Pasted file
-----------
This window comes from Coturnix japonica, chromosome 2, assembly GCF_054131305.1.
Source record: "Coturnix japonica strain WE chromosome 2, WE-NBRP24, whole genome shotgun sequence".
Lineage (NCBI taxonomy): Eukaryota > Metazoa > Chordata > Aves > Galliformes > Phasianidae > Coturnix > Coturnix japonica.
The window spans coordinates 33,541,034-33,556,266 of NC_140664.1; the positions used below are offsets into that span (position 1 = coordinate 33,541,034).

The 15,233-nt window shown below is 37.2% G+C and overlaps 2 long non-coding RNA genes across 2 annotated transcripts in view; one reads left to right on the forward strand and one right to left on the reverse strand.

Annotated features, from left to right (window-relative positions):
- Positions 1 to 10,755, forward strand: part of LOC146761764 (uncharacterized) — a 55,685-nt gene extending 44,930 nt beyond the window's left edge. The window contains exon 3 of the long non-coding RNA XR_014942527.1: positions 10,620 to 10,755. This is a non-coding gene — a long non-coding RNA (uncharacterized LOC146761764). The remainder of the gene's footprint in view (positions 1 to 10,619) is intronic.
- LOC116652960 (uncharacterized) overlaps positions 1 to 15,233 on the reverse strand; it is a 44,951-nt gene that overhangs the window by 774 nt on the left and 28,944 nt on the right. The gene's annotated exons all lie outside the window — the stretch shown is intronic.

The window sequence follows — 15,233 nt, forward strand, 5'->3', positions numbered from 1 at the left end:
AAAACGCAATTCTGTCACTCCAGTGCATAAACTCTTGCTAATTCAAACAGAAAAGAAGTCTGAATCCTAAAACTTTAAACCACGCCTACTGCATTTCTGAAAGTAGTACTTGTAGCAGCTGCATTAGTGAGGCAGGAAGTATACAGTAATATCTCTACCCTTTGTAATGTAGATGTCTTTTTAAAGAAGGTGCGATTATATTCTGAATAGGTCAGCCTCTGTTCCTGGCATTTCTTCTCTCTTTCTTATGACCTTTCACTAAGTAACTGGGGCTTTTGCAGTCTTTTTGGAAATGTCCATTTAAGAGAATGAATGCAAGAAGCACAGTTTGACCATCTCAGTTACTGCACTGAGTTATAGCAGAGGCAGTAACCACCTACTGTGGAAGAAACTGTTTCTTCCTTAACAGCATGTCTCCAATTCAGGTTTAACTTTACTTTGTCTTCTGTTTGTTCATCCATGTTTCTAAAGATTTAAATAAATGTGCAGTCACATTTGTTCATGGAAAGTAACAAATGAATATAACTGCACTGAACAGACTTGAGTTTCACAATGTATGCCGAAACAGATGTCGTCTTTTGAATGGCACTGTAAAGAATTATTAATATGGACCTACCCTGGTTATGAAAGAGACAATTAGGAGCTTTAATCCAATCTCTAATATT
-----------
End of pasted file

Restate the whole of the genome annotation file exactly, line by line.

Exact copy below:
This window comes from Coturnix japonica, chromosome 2, assembly GCF_054131305.1.
Source record: "Coturnix japonica strain WE chromosome 2, WE-NBRP24, whole genome shotgun sequence".
Lineage (NCBI taxonomy): Eukaryota > Metazoa > Chordata > Aves > Galliformes > Phasianidae > Coturnix > Coturnix japonica.
The window spans coordinates 33,541,034-33,556,266 of NC_140664.1; the positions used below are offsets into that span (position 1 = coordinate 33,541,034).

The 15,233-nt window shown below is 37.2% G+C and overlaps 2 long non-coding RNA genes across 2 annotated transcripts in view; one reads left to right on the forward strand and one right to left on the reverse strand.

Annotated features, from left to right (window-relative positions):
- Positions 1 to 10,755, forward strand: part of LOC146761764 (uncharacterized) — a 55,685-nt gene extending 44,930 nt beyond the window's left edge. The window contains exon 3 of the long non-coding RNA XR_014942527.1: positions 10,620 to 10,755. This is a non-coding gene — a long non-coding RNA (uncharacterized LOC146761764). The remainder of the gene's footprint in view (positions 1 to 10,619) is intronic.
- LOC116652960 (uncharacterized) overlaps positions 1 to 15,233 on the reverse strand; it is a 44,951-nt gene that overhangs the window by 774 nt on the left and 28,944 nt on the right. The gene's annotated exons all lie outside the window — the stretch shown is intronic.

The window sequence follows — 15,233 nt, forward strand, 5'->3', positions numbered from 1 at the left end:
AAAACGCAATTCTGTCACTCCAGTGCATAAACTCTTGCTAATTCAAACAGAAAAGAAGTCTGAATCCTAAAACTTTAAACCACGCCTACTGCATTTCTGAAAGTAGTACTTGTAGCAGCTGCATTAGTGAGGCAGGAAGTATACAGTAATATCTCTACCCTTTGTAATGTAGATGTCTTTTTAAAGAAGGTGCGATTATATTCTGAATAGGTCAGCCTCTGTTCCTGGCATTTCTTCTCTCTTTCTTATGACCTTTCACTAAGTAACTGGGGCTTTTGCAGTCTTTTTGGAAATGTCCATTTAAGAGAATGAATGCAAGAAGCACAGTTTGACCATCTCAGTTACTGCACTGAGTTATAGCAGAGGCAGTAACCACCTACTGTGGAAGAAACTGTTTCTTCCTTAACAGCATGTCTCCAATTCAGGTTTAACTTTACTTTGTCTTCTGTTTGTTCATCCATGTTTCTAAAGATTTAAATAAATGTGCAGTCACATTTGTTCATGGAAAGTAACAAATGAATATAACTGCACTGAACAGACTTGAGTTTCACAATGTATGCCGAAACAGATGTCGTCTTTTGAATGGCACTGTAAAGAATTATTAATATGGACCTACCCTGGTTATGAAAGAGACAATTAGGAGCTTTAATCCAATCTCTAATATT